more » « less
  4. null (Ed.)
    Many university engineering programs require their students to complete a senior capstone experience to equip them with the knowledge and skills they need to succeed after graduation. Such capstone experiences typically integrate knowledge and skills learned cumulatively in the degree program, often engaging students in projects outside of the classroom. As part of an initiative to completely transform the civil engineering undergraduate program at Clemson University, a capstone-like course sequence is being incorporated into the curriculum during the sophomore year. Funded by a grant from the National Science Foundation’s Revolutionizing Engineering Departments (RED) program, this departmental transformation (referred to as the Arch initiative) is aiming to develop a culture of adaptation and a curriculum support for inclusive excellence and innovation to address the complex challenges faced by our society. Just as springers serve as the foundation stones of an arch, the new courses are called “Springers” because they serve as the foundations of the transformed curriculum. The goal of the Springer course sequence is to expose students to the “big picture” of civil engineering while developing student skills in professionalism, communication, and teamwork through real-world projects and hands-on activities. The expectation is that the Springer course sequence will allow faculty to better engage students at the beginning of their studies and help them understand how future courses contribute to the overall learning outcomes of a degree in civil engineering. The Springer course sequence is team-taught by faculty from both civil engineering and communication, and exposes students to all of the civil engineering subdisciplines. Through a project-based learning approach, Springer courses mimic capstone in that students work on a practical application of civil engineering concepts throughout the semester in a way that challenges students to incorporate tools that they will build on and use during their junior and senior years. In the 2019 spring semester, a pilot of the first of the Springer courses (Springer 1; n=11) introduced students to three civil engineering subdisciplines: construction management, hydrology, and transportation. The remaining subdisciplines will be covered in a follow-on Springer 2 pilot.. The project for Springer 1 involved designing a small parking lot for a church located adjacent to campus. Following initial instruction in civil engineering topics related to the project, students worked in teams to develop conceptual project designs. A design charrette allowed students to interact with different stakeholders to assess their conceptual designs and incorporate stakeholder input into their final designs. The purpose of this paper is to describe all aspects of the Springer 1 course, including course content, teaching methods, faculty resources, and the design and results of a Student Assessment of Learning Gains (SALG) survey to assess students’ learning outcomes. An overview of the Springer 2 course is also provided. The feedback from the SALG indicated positive attitudes towards course activities and content, and that students found interaction with project stakeholders during the design charrette especially beneficial. Challenges for full scale implementation of the Springer course sequence as a requirement in the transformed curriculum are also discussed.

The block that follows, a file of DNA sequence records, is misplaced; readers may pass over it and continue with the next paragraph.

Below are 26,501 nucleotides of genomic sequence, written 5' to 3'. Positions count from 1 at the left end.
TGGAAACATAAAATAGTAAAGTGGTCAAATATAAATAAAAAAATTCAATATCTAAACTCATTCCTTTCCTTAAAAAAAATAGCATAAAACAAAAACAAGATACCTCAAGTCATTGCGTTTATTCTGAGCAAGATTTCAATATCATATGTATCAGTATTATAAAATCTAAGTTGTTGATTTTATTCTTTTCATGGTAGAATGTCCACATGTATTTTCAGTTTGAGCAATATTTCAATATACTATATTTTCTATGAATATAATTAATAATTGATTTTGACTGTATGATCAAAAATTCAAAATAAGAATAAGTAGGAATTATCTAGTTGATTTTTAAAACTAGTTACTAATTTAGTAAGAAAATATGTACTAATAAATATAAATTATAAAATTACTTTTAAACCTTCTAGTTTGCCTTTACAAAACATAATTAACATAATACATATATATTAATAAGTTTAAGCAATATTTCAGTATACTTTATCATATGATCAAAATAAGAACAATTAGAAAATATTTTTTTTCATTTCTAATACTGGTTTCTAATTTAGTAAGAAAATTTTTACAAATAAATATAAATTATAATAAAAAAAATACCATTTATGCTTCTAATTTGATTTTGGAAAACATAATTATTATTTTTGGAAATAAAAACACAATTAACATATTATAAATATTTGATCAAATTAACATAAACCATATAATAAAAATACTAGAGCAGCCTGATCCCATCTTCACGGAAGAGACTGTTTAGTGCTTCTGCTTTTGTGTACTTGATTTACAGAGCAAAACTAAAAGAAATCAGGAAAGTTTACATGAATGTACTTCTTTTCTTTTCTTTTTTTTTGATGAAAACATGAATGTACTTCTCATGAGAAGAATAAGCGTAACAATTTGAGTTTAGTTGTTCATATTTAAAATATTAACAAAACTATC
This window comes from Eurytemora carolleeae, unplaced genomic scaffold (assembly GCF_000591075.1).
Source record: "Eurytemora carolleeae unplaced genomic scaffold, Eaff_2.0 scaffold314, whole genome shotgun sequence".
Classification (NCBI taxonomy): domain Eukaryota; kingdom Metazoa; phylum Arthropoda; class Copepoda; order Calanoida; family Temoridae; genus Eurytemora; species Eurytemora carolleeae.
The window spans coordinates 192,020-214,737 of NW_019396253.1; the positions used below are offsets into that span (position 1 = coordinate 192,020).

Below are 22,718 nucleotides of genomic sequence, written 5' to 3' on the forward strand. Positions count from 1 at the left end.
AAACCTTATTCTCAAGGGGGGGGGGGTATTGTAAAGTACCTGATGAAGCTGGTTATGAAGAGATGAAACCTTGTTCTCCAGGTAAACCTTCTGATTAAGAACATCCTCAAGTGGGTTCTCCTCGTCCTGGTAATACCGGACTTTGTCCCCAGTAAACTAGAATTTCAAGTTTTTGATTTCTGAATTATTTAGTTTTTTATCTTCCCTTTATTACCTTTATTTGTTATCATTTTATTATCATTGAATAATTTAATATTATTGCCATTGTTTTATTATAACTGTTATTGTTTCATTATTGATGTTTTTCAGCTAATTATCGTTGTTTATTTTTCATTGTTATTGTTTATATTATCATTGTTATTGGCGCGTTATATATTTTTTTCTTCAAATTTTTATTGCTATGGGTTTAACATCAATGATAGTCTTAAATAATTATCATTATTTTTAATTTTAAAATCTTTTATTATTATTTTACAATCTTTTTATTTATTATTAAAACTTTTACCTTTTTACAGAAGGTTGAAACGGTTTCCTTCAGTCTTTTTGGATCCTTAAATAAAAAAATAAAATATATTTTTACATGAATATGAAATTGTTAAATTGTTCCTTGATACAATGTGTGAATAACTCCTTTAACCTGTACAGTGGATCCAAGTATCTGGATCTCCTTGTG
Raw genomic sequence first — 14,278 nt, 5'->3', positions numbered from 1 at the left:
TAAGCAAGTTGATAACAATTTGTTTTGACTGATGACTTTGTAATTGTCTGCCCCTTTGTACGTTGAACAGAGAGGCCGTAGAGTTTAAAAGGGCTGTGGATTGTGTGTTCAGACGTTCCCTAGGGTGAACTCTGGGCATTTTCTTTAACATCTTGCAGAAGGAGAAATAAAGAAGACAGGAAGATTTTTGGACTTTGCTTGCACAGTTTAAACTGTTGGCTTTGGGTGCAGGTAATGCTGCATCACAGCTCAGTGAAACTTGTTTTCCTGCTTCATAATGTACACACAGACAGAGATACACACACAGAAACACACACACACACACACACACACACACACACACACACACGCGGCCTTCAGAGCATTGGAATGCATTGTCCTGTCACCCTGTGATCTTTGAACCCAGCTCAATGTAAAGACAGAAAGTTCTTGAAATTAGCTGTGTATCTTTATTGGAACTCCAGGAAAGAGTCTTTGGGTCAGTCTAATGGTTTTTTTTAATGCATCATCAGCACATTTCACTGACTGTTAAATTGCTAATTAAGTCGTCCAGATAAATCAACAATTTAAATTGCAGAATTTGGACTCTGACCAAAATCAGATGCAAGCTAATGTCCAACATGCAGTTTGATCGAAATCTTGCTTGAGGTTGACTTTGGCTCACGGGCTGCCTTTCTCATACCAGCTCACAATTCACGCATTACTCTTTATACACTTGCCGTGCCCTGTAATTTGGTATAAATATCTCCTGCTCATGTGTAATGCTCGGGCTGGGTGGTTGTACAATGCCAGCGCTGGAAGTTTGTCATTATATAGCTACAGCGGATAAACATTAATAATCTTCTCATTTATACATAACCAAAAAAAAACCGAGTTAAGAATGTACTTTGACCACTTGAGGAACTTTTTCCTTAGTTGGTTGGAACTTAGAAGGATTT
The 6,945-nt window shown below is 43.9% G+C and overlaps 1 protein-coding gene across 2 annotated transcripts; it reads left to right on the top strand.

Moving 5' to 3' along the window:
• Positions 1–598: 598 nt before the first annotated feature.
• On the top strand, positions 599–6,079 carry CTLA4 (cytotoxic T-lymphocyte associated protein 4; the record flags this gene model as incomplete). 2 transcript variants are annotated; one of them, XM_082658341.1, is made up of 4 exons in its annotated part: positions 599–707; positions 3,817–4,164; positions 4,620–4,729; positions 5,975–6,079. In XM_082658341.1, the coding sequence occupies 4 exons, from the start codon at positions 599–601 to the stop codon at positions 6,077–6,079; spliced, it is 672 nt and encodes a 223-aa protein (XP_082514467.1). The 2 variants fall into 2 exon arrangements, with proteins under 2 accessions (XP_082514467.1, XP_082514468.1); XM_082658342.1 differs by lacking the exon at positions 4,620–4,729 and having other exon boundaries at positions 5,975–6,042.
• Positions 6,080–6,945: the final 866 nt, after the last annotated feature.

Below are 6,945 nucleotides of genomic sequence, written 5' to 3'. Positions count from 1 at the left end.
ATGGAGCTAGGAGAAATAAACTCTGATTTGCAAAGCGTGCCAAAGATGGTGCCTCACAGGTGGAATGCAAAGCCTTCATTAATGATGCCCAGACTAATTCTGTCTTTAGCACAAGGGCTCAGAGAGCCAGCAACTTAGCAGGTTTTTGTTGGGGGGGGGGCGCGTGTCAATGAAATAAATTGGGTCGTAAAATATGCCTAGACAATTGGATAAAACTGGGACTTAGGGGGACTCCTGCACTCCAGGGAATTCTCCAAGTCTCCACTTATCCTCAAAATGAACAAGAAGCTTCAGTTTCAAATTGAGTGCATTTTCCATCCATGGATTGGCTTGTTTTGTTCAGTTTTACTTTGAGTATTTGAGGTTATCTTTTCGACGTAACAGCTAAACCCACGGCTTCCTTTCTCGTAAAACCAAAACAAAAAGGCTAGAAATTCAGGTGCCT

more » « less
  5. Security is a critical aspect in the design, development, and testing of software systems. Due to the increasing need for security-related skills within software systems and engineering, there is a growing demand for these skills to be taught at the university level. A series of 41 security modules was developed to assess the impact of these modules on teaching critical cyber security topics to students. This paper presents the implementation and outcomes of the first set of six security modules in a Freshman level course. This set consists of five modules presented in lectures as well as a sixth module emphasizing encryption and decryption used as the semester project for the course. Each module is a collection of concepts related to cyber security. The individual cyber security concepts are presented with a general description of a security issue to avoid, sample code with the security issue written in the Java programming language, and a second version of the code with an effective solution. The set of these modules was implemented in Computer Science I during the Fall 2019 semester. Incorporating each of the concepts in these modules into lectures depends on both the topic covered and the approach to resolving the related security issue. Students were introduced to computing concepts related to both the security issue and the appropriate solution to fully grasp the overall concept. After presenting the materials to students, continual review with students is also essential. This reviewal process requires exploring use-cases for the programming mechanisms presented as solutions to the security issues discussed. In addition to the security modules presented in lectures, students were given a hands-on approach to understanding the concepts through Model-Eliciting Activities (MEAs). MEAs are open-ended, problem-solving activities in which groups of three to four students work to solve realistic complex problems in a classroom setting. The semester project related to encryption and decryption was implemented into the course as an MEA. To assess the effectiveness of incorporating security modules with the MEA project into the curriculum of Computer Science I, two sections of the course were used as a control group and a treatment group. The treatment group included the security modules in lectures and the MEA project while the control group did not. To measure the overall effectiveness of incorporating security modules with the MEA project, both the instructor’s effectiveness as well as the student’s attitudes and interest were measured. For instructors, the primary question to address was to what extent do instructors change their attitudes towards student learning and their teaching practices because of the implementation of cyber security modules through MEAs. For students, the primary question to address was how the inclusion of security modules with the MEA project improved their understanding of the course materials and their interests in computer science. After implementing security modules with the MEA project, students showed a better understanding of cyber security concepts and a greater interest in broader computer science concepts. The instructor’s beliefs about teaching, learning, and assessment shifted from teacher-centered to student-centered, during his experience with the security modules and MEA. 
    more » « less